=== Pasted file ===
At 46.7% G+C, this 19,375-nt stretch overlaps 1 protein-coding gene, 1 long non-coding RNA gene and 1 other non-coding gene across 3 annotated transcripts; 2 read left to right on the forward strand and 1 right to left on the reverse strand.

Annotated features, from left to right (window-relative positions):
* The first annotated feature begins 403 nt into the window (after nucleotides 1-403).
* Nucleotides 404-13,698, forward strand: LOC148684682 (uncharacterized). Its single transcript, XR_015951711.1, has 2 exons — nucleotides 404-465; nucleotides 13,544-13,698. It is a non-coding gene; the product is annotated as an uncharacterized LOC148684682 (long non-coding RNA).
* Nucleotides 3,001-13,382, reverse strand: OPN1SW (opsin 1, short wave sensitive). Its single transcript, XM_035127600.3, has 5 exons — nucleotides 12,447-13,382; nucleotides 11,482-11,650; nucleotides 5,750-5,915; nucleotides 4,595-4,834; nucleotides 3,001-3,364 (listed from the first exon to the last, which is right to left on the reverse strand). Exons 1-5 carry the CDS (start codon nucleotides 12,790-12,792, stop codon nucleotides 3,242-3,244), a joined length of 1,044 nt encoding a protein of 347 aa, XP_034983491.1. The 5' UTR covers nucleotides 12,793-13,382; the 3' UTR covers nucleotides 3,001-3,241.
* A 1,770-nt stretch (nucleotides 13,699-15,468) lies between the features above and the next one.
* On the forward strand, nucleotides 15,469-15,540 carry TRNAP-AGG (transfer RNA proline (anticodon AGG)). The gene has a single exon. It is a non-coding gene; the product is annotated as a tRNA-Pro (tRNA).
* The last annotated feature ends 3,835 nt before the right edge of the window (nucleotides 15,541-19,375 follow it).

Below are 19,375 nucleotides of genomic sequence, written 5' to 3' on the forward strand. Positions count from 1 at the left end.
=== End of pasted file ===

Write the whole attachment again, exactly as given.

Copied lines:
At 46.7% G+C, this 19,375-nt stretch overlaps 1 protein-coding gene, 1 long non-coding RNA gene and 1 other non-coding gene across 3 annotated transcripts; 2 read left to right on the forward strand and 1 right to left on the reverse strand.

Annotated features, from left to right (window-relative positions):
* The first annotated feature begins 403 nt into the window (after nucleotides 1-403).
* Nucleotides 404-13,698, forward strand: LOC148684682 (uncharacterized). Its single transcript, XR_015951711.1, has 2 exons — nucleotides 404-465; nucleotides 13,544-13,698. It is a non-coding gene; the product is annotated as an uncharacterized LOC148684682 (long non-coding RNA).
* Nucleotides 3,001-13,382, reverse strand: OPN1SW (opsin 1, short wave sensitive). Its single transcript, XM_035127600.3, has 5 exons — nucleotides 12,447-13,382; nucleotides 11,482-11,650; nucleotides 5,750-5,915; nucleotides 4,595-4,834; nucleotides 3,001-3,364 (listed from the first exon to the last, which is right to left on the reverse strand). Exons 1-5 carry the CDS (start codon nucleotides 12,790-12,792, stop codon nucleotides 3,242-3,244), a joined length of 1,044 nt encoding a protein of 347 aa, XP_034983491.1. The 5' UTR covers nucleotides 12,793-13,382; the 3' UTR covers nucleotides 3,001-3,241.
* A 1,770-nt stretch (nucleotides 13,699-15,468) lies between the features above and the next one.
* On the forward strand, nucleotides 15,469-15,540 carry TRNAP-AGG (transfer RNA proline (anticodon AGG)). The gene has a single exon. It is a non-coding gene; the product is annotated as a tRNA-Pro (tRNA).
* The last annotated feature ends 3,835 nt before the right edge of the window (nucleotides 15,541-19,375 follow it).

Below are 19,375 nucleotides of genomic sequence, written 5' to 3' on the forward strand. Positions count from 1 at the left end.